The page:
Why mv.NET – Part 2

Almost two years ago I wrote a blog entry titled "Why mv.NET?" But every couple of days we still see the same question phrased differently: "How do I connect to/from MV?" My immediate response is still to include mv.NET in your list of options. Here is an explanation why.

My recommendation about what has worked for me and my clients is mv.NET. Why? It’s a small entry price (see first article and I’ll be happy to discuss pricing with anyone) which is more than free but much less than some other options. What’s important is that all of the communications details are handled for you.

I’d like for you to think about one fact for just a moment: People in forums continually ask about "how do I connect this to that". Once you get mv.NET all of the questions go away because the one tool can be used to solve all of the those problems. I feel bad for our colleagues that we see searching year after year for some solution, asking the same howto questions in different ways. After trying many solutions I found mv.NET and now use it for connectivity to (almost) everything. That ‘almost’ part is discussed below too.

"But you sell the product so you just want us to buy it!" Yes, I sell mv.NET. No, my continued support over the last three years is not motivated by potential license sales -my company makes very little on license sales. When I find something I like I try to share it with everyone. The best way I can do this is by guiding people through the introduction process. Anyone who has been reading my public postings over the last 15 years knows that I research technologies, advocate what I feel is good, and you’ll hear about it when I think it’s bad too. I see nothing wrong with trying to avoid doing this community service completely for free, so I sell licenses as one way to help keep my family alive as I continue to do research for my business and our community. Our primary source of company income comes from development services. If you didn’t get it before, this is why the company is called Nebula Research and Development.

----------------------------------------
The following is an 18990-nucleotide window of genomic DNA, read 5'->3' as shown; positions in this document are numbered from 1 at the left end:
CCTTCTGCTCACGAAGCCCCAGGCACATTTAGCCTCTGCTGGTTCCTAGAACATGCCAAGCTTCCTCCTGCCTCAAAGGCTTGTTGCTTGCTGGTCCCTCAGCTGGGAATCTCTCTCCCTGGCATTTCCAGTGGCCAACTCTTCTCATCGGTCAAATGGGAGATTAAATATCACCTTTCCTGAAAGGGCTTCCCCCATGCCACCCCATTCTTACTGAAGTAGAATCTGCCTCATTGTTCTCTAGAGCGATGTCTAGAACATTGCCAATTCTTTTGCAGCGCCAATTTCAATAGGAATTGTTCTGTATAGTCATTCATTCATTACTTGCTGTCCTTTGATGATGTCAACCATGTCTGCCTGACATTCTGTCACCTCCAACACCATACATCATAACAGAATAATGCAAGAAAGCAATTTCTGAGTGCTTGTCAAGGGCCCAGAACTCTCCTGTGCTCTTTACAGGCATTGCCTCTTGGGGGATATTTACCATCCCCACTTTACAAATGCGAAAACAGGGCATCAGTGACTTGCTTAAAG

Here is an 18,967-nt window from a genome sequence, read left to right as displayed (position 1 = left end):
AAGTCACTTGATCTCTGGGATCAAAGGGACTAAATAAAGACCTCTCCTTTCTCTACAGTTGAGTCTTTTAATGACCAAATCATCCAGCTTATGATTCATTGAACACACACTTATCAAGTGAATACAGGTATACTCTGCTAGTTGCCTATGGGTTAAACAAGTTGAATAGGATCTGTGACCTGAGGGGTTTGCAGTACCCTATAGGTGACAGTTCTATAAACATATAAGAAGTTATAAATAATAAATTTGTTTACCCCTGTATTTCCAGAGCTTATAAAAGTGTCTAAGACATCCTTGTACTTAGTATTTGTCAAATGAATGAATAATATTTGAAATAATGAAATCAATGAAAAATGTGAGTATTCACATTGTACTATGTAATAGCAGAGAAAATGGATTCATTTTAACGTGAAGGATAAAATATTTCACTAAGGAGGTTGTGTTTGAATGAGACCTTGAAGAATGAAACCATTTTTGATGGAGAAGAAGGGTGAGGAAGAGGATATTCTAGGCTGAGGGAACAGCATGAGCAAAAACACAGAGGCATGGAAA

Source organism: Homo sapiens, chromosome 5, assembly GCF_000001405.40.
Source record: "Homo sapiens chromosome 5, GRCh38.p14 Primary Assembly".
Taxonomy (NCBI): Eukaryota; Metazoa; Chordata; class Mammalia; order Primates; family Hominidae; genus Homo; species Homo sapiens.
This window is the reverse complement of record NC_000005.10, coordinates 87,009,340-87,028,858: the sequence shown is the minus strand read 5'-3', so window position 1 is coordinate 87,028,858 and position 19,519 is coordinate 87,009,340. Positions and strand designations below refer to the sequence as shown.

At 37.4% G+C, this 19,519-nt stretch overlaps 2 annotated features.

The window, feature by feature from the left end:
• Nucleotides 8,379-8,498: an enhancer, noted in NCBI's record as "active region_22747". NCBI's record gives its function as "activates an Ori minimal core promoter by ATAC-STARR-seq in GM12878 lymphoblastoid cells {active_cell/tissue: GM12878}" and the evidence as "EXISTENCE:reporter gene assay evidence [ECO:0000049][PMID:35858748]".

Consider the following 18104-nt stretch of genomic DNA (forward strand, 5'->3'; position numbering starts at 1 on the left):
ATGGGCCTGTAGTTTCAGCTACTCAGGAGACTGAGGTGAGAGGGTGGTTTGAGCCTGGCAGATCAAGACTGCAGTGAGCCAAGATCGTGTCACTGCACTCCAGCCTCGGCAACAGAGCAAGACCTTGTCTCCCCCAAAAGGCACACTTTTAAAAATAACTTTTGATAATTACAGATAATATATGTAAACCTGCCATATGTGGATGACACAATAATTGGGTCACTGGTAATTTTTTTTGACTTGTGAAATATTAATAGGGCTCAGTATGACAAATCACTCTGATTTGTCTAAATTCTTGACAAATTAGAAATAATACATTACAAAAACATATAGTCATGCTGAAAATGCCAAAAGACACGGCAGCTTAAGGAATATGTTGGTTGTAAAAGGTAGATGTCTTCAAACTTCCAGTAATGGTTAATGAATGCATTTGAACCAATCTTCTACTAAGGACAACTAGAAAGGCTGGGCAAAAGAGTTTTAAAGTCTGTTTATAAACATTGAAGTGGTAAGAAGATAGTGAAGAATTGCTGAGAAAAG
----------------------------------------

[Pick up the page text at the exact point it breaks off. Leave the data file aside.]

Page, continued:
So reasons why I continue to advocate mv.NET include:

  • The communications is simple and stable.
  • It’s cross-platform across all common MV DBMS products.
  • The company that provides it is excellent and stable.
  • Support is excellent and responsive.
  • The product has a future.
  • It’s in wide use.
  • It’s based on an industry-accepted technology and that brings not only current and not hobbled together but it’s also acceptable to management and for marketing purposes.
  • IBM has purchased their own license to the source because they have done their own research and they have also concluded that it is an excellent product.
  • My clients who have it don’t need to hobble together connectivity solutions anymore.
  • Companies (including my own) use it as the transparent pipe for development of other solutions because it gets us from here to there.

And what was that ‘almost’ part? I frequently have a desire to do *nix-only communications. I want a cross-DBMS tool that will give me the same "set it and forget it" ease of use as mv.NET. But mv.NET is based on Microsoft .NET and it uses Windows Services to manage sessions and licenses. Unfortunately the software will not be ported to Mono anytime in the near future, so I’m compelled to seek other solutions for this specific problem.

I’ll use another blog entry to discuss alternatives to mv.NET and solutions to this last unusual problem. For now I just want to hammer home the point that I was looking for connectivity solutions for years, then mv.NET came along and I no longer "needed" to look. I still look because a professional I need to keep my eyes open and I enjoy connecting software with different tools. But way too many of our colleagues are still looking – in all of this time they could have been writing solutions rather than looking for tools and missing out on opportunities for solutions. If you don’t like it later, change. If you need Java or something else, integrate or change later. For now, it’s here, it works, and if you want to get productive now, I continue to recommend that you consider it so that you can accomplish your current daily challenges.

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